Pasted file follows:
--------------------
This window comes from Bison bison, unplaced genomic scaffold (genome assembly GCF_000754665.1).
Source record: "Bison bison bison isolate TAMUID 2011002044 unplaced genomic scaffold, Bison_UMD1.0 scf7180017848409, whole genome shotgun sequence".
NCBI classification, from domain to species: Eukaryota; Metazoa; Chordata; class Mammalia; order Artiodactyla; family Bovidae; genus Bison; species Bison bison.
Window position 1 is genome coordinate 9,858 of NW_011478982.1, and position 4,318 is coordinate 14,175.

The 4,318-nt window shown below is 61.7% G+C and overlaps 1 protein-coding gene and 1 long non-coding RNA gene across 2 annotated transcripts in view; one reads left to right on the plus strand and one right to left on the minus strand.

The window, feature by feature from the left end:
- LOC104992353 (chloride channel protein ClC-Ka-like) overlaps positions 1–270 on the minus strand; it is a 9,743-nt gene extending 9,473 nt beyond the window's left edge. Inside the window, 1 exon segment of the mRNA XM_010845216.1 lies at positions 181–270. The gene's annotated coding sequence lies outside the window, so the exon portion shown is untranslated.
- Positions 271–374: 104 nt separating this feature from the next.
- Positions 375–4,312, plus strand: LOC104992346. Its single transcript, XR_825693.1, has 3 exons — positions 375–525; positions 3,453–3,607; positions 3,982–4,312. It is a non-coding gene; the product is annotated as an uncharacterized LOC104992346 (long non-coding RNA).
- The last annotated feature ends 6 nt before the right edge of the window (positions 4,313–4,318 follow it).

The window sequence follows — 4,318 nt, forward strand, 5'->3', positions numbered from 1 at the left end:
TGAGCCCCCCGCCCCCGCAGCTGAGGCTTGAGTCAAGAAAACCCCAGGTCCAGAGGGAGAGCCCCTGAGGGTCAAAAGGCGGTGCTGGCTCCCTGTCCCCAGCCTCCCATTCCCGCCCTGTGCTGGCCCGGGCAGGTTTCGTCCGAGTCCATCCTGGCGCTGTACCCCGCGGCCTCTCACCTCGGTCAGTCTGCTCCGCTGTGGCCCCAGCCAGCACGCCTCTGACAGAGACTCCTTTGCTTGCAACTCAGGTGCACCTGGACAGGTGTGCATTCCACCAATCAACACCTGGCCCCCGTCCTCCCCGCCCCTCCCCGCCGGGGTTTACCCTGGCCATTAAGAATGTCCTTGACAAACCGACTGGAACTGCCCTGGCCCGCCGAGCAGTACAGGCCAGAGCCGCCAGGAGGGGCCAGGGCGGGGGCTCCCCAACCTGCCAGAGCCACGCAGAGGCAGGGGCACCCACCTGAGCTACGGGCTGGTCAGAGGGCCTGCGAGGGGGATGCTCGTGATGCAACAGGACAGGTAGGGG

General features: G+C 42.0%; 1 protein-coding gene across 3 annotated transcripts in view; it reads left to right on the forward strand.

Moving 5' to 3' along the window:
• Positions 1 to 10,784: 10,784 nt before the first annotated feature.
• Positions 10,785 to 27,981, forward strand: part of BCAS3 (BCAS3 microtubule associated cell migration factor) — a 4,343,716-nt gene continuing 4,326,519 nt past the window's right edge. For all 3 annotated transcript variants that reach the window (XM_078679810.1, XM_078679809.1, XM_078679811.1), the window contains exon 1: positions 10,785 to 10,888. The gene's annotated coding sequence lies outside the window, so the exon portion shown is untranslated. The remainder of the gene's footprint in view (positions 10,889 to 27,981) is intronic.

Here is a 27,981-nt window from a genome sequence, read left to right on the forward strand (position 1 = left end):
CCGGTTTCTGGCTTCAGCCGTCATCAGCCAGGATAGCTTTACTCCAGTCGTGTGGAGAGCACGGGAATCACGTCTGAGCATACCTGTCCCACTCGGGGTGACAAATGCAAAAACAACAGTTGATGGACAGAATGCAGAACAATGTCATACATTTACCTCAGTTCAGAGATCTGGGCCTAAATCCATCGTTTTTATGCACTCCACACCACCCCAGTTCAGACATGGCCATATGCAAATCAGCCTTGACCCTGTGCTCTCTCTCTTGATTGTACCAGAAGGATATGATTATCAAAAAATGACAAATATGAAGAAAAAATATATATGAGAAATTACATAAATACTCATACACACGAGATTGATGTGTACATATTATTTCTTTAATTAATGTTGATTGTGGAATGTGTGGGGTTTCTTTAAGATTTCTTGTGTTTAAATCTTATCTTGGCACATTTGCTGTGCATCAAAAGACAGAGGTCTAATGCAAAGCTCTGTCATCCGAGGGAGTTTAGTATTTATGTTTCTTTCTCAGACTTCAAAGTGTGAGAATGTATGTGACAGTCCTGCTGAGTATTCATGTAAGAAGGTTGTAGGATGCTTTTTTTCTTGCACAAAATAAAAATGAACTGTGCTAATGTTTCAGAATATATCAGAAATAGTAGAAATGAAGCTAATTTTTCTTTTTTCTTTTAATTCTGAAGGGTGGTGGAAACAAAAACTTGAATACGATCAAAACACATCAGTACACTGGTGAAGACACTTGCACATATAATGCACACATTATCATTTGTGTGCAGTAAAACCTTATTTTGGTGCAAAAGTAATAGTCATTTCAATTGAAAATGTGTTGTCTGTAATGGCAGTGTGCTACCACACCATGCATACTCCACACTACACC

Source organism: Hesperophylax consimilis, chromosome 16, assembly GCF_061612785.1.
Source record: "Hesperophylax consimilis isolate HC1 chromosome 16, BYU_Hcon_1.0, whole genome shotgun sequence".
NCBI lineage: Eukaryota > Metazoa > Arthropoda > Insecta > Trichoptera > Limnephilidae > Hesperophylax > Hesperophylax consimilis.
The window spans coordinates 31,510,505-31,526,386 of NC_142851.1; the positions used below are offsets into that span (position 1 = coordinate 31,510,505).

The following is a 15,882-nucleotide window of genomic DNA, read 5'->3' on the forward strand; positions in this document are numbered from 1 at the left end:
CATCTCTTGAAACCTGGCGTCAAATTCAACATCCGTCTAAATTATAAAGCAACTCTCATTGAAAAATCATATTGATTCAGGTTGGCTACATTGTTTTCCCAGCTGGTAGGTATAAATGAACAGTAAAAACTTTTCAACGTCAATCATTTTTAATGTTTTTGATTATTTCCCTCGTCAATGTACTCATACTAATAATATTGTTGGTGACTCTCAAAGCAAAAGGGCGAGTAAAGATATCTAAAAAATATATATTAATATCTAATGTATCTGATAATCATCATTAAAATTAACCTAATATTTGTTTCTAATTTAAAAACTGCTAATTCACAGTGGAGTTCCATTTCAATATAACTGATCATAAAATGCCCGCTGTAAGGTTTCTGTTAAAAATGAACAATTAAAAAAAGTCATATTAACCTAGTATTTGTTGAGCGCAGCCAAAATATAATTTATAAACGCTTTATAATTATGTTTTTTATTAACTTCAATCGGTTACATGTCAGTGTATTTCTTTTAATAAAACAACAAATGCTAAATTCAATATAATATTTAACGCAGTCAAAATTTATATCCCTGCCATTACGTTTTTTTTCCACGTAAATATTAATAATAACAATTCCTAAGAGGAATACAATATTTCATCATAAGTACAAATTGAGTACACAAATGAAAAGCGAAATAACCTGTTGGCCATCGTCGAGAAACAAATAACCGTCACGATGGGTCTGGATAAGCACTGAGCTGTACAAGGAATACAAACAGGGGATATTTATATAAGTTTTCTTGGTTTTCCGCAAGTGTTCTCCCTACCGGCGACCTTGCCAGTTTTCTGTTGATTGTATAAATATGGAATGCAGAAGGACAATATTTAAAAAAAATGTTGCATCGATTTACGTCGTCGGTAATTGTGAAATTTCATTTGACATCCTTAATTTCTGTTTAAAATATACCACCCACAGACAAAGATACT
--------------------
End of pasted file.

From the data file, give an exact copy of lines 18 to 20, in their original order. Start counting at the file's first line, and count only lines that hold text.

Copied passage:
CCGGTTTCTGGCTTCAGCCGTCATCAGCCAGGATAGCTTTACTCCAGTCGTGTGGAGAGCACGGGAATCACGTCTGAGCATACCTGTCCCACTCGGGGTGACAAATGCAAAAACAACAGTTGATGGACAGAATGCAGAACAATGTCATACATTTACCTCAGTTCAGAGATCTGGGCCTAAATCCATCGTTTTTATGCACTCCACACCACCCCAGTTCAGACATGGCCATATGCAAATCAGCCTTGACCCTGTGCTCTCTCTCTTGATTGTACCAGAAGGATATGATTATCAAAAAATGACAAATATGAAGAAAAAATATATATGAGAAATTACATAAATACTCATACACACGAGATTGATGTGTACATATTATTTCTTTAATTAATGTTGATTGTGGAATGTGTGGGGTTTCTTTAAGATTTCTTGTGTTTAAATCTTATCTTGGCACATTTGCTGTGCATCAAAAGACAGAGGTCTAATGCAAAGCTCTGTCATCCGAGGGAGTTTAGTATTTATGTTTCTTTCTCAGACTTCAAAGTGTGAGAATGTATGTGACAGTCCTGCTGAGTATTCATGTAAGAAGGTTGTAGGATGCTTTTTTTCTTGCACAAAATAAAAATGAACTGTGCTAATGTTTCAGAATATATCAGAAATAGTAGAAATGAAGCTAATTTTTCTTTTTTCTTTTAATTCTGAAGGGTGGTGGAAACAAAAACTTGAATACGATCAAAACACATCAGTACACTGGTGAAGACACTTGCACATATAATGCACACATTATCATTTGTGTGCAGTAAAACCTTATTTTGGTGCAAAAGTAATAGTCATTTCAATTGAAAATGTGTTGTCTGTAATGGCAGTGTGCTACCACACCATGCATACTCCACACTACACC

Source organism: Hesperophylax consimilis, chromosome 16, assembly GCF_061612785.1.
Source record: "Hesperophylax consimilis isolate HC1 chromosome 16, BYU_Hcon_1.0, whole genome shotgun sequence".